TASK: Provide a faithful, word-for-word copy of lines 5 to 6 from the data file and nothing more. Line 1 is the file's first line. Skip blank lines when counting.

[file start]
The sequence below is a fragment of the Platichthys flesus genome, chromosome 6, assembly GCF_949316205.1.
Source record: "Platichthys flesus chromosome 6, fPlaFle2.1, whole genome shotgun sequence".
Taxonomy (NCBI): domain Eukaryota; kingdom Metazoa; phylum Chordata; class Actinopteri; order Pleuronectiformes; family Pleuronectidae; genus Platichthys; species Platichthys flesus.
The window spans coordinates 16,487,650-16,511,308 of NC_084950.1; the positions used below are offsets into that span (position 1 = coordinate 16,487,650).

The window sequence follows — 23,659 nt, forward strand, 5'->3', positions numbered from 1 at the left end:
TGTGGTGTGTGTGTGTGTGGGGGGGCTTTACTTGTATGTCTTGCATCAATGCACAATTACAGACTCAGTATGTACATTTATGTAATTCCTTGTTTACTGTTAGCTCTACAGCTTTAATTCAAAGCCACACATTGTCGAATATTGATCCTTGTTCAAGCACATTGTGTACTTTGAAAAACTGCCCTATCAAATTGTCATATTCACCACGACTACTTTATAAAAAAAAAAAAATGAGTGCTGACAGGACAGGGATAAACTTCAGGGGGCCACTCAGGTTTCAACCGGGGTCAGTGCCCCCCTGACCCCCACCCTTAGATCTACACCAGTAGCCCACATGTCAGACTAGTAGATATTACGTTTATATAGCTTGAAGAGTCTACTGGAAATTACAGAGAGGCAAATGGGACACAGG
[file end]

The window sequence follows — 23,659 nt, forward strand, 5'->3', positions numbered from 1 at the left end:
TGTGGTGTGTGTGTGTGTGGGGGGGCTTTACTTGTATGTCTTGCATCAATGCACAATTACAGACTCAGTATGTACATTTATGTAATTCCTTGTTTACTGTTAGCTCTACAGCTTTAATTCAAAGCCACACATTGTCGAATATTGATCCTTGTTCAAGCACATTGTGTACTTTGAAAAACTGCCCTATCAAATTGTCATATTCACCACGACTACTTTATAAAAAAAAAAAAATGAGTGCTGACAGGACAGGGATAAACTTCAGGGGGCCACTCAGGTTTCAACCGGGGTCAGTGCCCCCCTGACCCCCACCCTTAGATCTACACCAGTAGCCCACATGTCAGACTAGTAGATATTACGTTTATATAGCTTGAAGAGTCTACTGGAAATTACAGAGAGGCAAATGGGACACAGG